# Help in understanding calculation of hash collision from a document

UPDATE

In an earlier question of mine asked here : https://math.stackexchange.com/questions/2206095/beginner-level-understanding-concept-on-how-to-derive-probability-of-hash-collis , I got the answer that the number of keys falling into a given bucket. In lay man's term, if I imagine a key to be an image as the data item and its hash as a binary string. The conversion of the image to its binary representation is done via a hash function. I denote 2 images by the variables $x \neq y$ for which I have two binary arrays represting their hash codes as a L-bit string ($L = 20$)

$b_x = [0,1,0,0,0,0,0,0,1,0,0,0,0,1,0,0,1,1,0,0]$ $b_y = [1,1,0,0,0,0,0,1,1,0,0,0,1,1,0,0,1,1,0,0]$

It is known that the the probability that two binary strings are of equal is $Pr(b_x = b_y) = \frac{1}{2^L}$. In the language of hashing this means that the probability that the hash code will collide is $\frac{1}{2^L}$. For $K$ ($K$ is the number of images or data items or keys) values to be equal, the expression becomes ${\frac{1}{2^L} }^K$

I want to know and understand if in Locality Sensitive Hashing we use this expression of probability or not. In the documents https://www.cs.utah.edu/~jeffp/teaching/cs5955/L6-LSH.pdf On page 3 it is explained that the probability of all hashes colliding is

P(all hashes are same) = $s^r$ where $s$ is a similarity measure obtained using a suitable distance metric and the other expressions. I cannot understand why these calculations do not use ${\frac{1}{2^L} }^K$ anywhere. Maybe they do, I am not sure.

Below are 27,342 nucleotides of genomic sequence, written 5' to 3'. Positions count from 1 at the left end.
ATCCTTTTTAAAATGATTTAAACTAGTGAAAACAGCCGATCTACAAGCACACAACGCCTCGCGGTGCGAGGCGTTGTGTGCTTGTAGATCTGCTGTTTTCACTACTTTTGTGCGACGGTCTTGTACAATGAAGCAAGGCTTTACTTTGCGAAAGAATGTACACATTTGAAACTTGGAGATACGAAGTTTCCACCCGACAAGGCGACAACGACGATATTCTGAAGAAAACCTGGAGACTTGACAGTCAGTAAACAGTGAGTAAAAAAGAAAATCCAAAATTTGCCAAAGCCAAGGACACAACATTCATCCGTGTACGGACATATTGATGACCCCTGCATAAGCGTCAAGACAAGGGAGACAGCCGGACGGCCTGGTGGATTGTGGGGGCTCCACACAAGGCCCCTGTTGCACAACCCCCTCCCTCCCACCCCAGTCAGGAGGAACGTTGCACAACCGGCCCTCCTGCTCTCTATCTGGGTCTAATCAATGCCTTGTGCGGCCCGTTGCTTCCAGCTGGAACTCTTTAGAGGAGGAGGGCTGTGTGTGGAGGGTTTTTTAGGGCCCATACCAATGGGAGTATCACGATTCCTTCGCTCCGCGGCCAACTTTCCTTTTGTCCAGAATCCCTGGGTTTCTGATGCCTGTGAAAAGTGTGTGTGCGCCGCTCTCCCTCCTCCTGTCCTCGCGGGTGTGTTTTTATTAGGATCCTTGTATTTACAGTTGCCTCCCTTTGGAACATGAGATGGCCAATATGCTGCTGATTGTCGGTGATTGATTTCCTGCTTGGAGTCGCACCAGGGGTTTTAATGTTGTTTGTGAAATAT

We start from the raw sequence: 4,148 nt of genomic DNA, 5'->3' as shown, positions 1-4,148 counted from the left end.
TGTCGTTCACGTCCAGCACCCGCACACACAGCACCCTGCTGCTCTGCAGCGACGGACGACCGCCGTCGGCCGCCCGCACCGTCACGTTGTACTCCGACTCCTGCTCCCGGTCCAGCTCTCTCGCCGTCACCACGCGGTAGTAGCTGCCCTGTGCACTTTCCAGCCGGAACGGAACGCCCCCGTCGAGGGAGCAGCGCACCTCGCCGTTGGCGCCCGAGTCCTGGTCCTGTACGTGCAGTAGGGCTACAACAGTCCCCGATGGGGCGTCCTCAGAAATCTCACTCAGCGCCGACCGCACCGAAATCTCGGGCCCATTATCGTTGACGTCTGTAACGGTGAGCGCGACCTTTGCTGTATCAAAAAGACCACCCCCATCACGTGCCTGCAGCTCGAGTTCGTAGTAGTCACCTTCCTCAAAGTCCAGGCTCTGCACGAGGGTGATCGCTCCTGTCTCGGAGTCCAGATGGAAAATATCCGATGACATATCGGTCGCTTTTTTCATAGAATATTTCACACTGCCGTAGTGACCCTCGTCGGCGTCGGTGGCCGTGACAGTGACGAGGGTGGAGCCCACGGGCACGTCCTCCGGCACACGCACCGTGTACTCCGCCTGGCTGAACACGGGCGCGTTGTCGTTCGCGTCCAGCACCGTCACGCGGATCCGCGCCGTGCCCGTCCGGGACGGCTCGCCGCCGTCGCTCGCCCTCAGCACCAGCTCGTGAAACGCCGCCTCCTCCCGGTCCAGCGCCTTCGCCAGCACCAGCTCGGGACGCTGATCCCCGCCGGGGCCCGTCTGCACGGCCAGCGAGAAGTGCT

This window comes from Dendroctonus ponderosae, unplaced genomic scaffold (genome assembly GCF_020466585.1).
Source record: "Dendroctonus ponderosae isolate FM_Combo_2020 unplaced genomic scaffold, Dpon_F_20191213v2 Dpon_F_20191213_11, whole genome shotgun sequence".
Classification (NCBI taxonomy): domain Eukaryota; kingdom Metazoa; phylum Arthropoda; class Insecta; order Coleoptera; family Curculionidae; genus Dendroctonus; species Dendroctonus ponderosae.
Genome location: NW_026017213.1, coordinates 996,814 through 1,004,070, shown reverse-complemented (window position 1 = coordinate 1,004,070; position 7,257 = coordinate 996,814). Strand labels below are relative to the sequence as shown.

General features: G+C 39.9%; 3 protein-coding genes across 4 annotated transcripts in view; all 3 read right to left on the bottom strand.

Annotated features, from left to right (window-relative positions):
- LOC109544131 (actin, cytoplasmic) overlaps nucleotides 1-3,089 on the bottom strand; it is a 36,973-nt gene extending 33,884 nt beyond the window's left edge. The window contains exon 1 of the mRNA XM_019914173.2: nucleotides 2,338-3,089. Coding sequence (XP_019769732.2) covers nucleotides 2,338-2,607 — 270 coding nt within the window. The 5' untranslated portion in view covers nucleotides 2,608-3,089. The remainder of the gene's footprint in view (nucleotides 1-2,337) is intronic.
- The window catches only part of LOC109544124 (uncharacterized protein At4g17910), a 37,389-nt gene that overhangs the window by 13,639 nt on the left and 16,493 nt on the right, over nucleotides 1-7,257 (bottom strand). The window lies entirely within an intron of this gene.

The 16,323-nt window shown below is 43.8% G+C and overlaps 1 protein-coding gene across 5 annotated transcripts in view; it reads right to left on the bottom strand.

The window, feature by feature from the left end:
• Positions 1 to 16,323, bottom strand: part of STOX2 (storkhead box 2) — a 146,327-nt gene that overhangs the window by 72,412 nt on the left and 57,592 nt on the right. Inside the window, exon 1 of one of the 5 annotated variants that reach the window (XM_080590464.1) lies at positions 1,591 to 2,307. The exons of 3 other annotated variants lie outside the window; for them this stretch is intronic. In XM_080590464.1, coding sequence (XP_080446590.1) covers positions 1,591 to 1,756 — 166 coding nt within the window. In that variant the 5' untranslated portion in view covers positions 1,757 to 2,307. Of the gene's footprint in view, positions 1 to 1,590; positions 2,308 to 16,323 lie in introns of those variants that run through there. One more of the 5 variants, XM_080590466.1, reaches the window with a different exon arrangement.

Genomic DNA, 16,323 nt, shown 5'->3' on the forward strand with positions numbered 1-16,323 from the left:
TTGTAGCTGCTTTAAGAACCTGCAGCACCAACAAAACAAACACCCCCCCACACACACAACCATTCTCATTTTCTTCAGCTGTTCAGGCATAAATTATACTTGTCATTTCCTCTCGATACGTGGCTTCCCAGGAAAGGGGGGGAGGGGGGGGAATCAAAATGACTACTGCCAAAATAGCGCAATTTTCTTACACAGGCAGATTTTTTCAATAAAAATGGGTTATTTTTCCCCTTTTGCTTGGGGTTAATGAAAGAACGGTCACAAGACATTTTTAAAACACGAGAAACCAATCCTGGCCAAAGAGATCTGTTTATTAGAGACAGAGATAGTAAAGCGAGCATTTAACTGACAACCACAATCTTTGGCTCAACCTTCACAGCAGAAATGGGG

Please correct me whereever I am wrong. Thank you.

• That page shows their derivation. What part exactly are you unclear on? What's the first step you don't understand? The idea is also described in many other places, under the name "birthday paradox"; you can read other resources as well. Finally, I don't see any place on that page that mentions the Poisson distribution. – D.W. Mar 31 '17 at 22:23
• @D.W.: In another question of mine asked here math.stackexchange.com/questions/2206095/… the solution says that the distribution is Poisson. – SKM Apr 1 '17 at 4:08
• You link to a page, then say "they" use a Poisson distribution -- when actually you meant someone else who you didn't mention in the question uses a Poisson distribution. That's confusing. Would you like to edit the question to clarify? And, my question still stands: What part exactly are you unclear on? What's the first step you don't understand? – D.W. Apr 1 '17 at 5:49
• @D.W.: I have updated the question, thank you for your feedback. I don't know if the solution posted here is applicable to my question. Shall appreciate your help as well. – SKM Apr 1 '17 at 11:01

A hash collision among $K$ values is any two values among those $K$ being equal. The probability of that occurring is the combinatorical expression in the link, from which they estimate the probability (well).
The expression is $\left(1/2^l\right)^{K-1}$ for the probability that all of those values would be equal.
• How is this expression different from locality sensitive hashing en.wikipedia.org/wiki/Locality-sensitive_hashing? I am trying to understand how the probability calculation has been done. If $d(x,y)$ is the similarity function, then the wiki article says that $P(\mathbf{b}_x = \mathbf{b}_y) = d(x,y)$ If $L$ is the number of hash tables, then the probability of finding a point for which a hash has been calculated is $1-{(1-P_1^k)}^L$. I am confused in the probability concepts used in LSH and the probability that I have mentioned in the question. Can you say if these two are same or not? – SKM Apr 1 '17 at 4:02